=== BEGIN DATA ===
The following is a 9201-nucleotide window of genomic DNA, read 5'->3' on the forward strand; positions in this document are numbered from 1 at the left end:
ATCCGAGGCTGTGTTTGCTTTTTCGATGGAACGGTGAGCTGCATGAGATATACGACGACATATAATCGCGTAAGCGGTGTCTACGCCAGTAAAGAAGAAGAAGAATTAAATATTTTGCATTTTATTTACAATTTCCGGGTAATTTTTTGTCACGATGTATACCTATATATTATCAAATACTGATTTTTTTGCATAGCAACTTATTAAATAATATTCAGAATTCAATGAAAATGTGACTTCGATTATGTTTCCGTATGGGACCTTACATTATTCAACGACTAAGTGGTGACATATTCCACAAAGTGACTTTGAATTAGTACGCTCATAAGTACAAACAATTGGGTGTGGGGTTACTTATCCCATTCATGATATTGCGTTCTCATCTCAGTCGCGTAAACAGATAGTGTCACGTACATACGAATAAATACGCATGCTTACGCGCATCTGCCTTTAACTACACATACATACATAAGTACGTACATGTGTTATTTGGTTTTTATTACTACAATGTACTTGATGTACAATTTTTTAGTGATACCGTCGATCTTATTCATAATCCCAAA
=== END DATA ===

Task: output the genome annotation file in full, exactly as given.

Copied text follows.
The following is a 9201-nucleotide window of genomic DNA, read 5'->3' on the forward strand; positions in this document are numbered from 1 at the left end:
ATCCGAGGCTGTGTTTGCTTTTTCGATGGAACGGTGAGCTGCATGAGATATACGACGACATATAATCGCGTAAGCGGTGTCTACGCCAGTAAAGAAGAAGAAGAATTAAATATTTTGCATTTTATTTACAATTTCCGGGTAATTTTTTGTCACGATGTATACCTATATATTATCAAATACTGATTTTTTTGCATAGCAACTTATTAAATAATATTCAGAATTCAATGAAAATGTGACTTCGATTATGTTTCCGTATGGGACCTTACATTATTCAACGACTAAGTGGTGACATATTCCACAAAGTGACTTTGAATTAGTACGCTCATAAGTACAAACAATTGGGTGTGGGGTTACTTATCCCATTCATGATATTGCGTTCTCATCTCAGTCGCGTAAACAGATAGTGTCACGTACATACGAATAAATACGCATGCTTACGCGCATCTGCCTTTAACTACACATACATACATAAGTACGTACATGTGTTATTTGGTTTTTATTACTACAATGTACTTGATGTACAATTTTTTAGTGATACCGTCGATCTTATTCATAATCCCAAA